Supporting the Education of the less fortunate in Somalia

The importance of education is quite clear. Education is the knowledge of putting one’s potentials to maximum use. One can safely say that a human being is not one in the proper sense till he is educated.

This importance of education is basically for two reasons. The first is that the training of a human mind is not complete without education. Education makes man a right thinker. It tells man how to think and how to make decision.

The second reason for the importance of education is that only through the attainment of education, man is enabled to receive information from the external world; to acquaint himself with past history and receive all necessary information regarding the present. Without education, man is as though in a closed room and with education he finds himself in a room with all its windows open towards outside world.

This is why Islam attaches such great importance to knowledge and education. When the Qur’an began to be revealed, the first word of its first verse was ‘Iqra’ that is, read. Education is thus the starting point of every human activity.

A scholar (alim) is accorded great respect in the hadith. According to a hadith the ink of the pen of a scholar is more precious than the blood of a martyr. The reason being that a martyr is engaged in defence work while an alim (scholar) builds individuals and nations along positive lines. In this way he bestows a real life to the world.

The Qur’an repeatedly asks us to observe the earth and the heavens. This instils in man a desire to learn natural science. All the books of hadith have a chapter on knowledge (ilm). In Sahih Bukhari there is a chapter entitled “The virtue of one who acquires ilm (learning) and imparts that to others.”

How great the importance attached to learning is in Islam can be understood from an event in the life of the Prophet. At the battle of Badr in which the Prophet gained victory over his opponents, seventy people of the enemy rank were taken prisoner. These prisoners of war were literate people. In order to benefit from their education the Prophet declared that if one prisoner teaches ten Medinan children how to read and write, this will serve as his ransom and he will be set free. More recently, the great Statesman and 1993 Nobel Peace Prize winner, Nelson Mandela, went on to state that, “Education is the most powerful weapon which you can use to change the world” and for him and the African National Congress party he lead, this proved to be true as apartheid in South Africa was finally defeated in 1994 by the election of Mandela as the first black president of South Africa.

“Education is the most powerful weapon which you can use to change the world. Mandela

Mandela’s emphasis on education and its ability to change the world is more than a mere quote to promote education. It is the truth. Nations can rebuild, grow and strengthen if they have the educated and ambitious workforce and population that are necessary to do all of these things.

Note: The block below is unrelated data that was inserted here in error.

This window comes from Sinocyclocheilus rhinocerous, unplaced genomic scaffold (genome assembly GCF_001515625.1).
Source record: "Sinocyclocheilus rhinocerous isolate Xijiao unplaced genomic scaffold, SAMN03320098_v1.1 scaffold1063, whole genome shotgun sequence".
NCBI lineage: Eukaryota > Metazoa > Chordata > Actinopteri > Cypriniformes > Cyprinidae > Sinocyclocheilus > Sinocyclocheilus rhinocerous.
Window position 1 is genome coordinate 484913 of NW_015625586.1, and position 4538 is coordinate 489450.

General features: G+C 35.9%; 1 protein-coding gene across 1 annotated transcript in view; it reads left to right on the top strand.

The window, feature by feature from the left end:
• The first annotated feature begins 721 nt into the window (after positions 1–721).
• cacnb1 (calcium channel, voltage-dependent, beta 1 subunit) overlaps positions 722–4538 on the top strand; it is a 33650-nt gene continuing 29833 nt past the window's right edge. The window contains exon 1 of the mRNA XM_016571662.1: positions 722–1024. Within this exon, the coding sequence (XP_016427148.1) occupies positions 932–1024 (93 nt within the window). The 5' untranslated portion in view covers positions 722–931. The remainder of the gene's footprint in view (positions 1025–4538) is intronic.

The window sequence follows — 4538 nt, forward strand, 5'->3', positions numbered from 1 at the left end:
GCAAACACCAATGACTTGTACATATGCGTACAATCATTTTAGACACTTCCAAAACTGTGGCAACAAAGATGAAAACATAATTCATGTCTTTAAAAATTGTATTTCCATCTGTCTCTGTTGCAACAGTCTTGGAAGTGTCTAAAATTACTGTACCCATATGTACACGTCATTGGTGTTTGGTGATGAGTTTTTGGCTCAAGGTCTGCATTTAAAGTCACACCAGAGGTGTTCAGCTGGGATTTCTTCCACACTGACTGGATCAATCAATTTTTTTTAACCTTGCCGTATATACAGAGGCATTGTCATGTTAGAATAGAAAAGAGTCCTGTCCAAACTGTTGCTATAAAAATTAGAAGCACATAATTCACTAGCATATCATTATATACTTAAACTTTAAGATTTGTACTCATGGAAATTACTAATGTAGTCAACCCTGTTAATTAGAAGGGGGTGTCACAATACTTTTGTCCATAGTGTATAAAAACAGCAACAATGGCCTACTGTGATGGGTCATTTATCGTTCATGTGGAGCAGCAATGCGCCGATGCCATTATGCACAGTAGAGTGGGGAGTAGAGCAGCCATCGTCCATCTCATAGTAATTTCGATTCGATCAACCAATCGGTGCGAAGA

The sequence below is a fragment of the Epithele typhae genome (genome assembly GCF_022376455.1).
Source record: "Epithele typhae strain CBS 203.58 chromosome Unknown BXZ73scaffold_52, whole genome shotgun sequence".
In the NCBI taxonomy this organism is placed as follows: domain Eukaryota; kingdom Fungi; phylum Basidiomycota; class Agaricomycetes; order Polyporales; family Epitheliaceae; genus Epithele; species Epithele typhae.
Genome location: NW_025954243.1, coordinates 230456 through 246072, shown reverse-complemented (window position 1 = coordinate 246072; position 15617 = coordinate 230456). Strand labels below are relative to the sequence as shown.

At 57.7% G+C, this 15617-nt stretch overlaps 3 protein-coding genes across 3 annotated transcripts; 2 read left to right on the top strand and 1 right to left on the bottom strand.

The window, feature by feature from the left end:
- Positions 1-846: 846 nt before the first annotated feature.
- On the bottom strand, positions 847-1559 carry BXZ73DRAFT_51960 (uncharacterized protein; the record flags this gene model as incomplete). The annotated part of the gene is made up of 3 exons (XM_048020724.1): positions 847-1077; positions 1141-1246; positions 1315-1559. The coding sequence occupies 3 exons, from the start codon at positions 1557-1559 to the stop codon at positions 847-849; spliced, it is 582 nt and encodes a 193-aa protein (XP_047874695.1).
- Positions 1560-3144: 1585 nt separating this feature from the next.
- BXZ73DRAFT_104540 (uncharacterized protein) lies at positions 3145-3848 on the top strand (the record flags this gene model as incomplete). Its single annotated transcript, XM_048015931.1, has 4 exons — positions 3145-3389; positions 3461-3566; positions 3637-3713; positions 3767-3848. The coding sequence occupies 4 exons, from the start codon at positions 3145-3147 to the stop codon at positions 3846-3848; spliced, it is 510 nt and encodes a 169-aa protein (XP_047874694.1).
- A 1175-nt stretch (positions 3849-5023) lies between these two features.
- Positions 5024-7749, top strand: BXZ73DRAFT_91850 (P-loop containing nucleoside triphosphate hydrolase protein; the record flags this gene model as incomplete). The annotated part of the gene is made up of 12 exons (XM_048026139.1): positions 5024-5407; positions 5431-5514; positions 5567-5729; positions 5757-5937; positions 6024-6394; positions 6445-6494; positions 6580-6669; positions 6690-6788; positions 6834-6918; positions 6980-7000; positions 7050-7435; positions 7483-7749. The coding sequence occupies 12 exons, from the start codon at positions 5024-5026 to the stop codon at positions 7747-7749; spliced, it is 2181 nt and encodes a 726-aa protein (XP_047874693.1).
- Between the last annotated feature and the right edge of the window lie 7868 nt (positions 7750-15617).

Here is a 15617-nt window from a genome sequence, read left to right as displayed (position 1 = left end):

Dr. Bulhan, the Chancellor of the University of Hargeisa, who came to Europe with the Chancellors of other Somailand Universities such as Amoud to promote education and academic co-operation between European Universities and themselves, gave a speech emphasising the importance of education and the financial difficulties his and other Somaliland Higher education institutions face in delivering it to wider groups.

Dr. Bulhan, the Chancellor of the University of Hargeisa, speaking to Somali communities in Bristol, UK

Dr. Bulhan spoke of the growth of Higher education in Somaliland and the desperate need there was when he gave up a full time Professorship in America to go back to Hargeisa to be part of the development of Somaliland and Hargeisa University. Dr. Bulhan also spoke of the hunger that existed among his students and wider society to attain knowledge and the greatest obstacle that stood in their way: the fees. In order to operate as a university and to pay the salaries of teachers and support staff, Hargeisa University must charge for the education it provides and the only feasible way of doing this is to charge students as a result of the government been in absolutely no position to be able to support students. Dr. Bulhan informed those in the meeting that he has done all that could be done to reduce the fees and that everybody has sacrificed to bring the fees down to the bear minimum that is required to keep the University going. However, despite this, many who have the ability to study at higher education level cannot still afford to and many others, who were fortunate enough to enter higher education, cannot afford to finish it due to an inability to pay their fees.

Whilst many Somali youth in the West squander the opportunity to educate themselves for the better, more prosperous and fulfilling futures available to them, most of their counterparts back in Somaliland are struggling to feed and clothes themselves. Education to these youngsters is a premium; a luxury and not a right.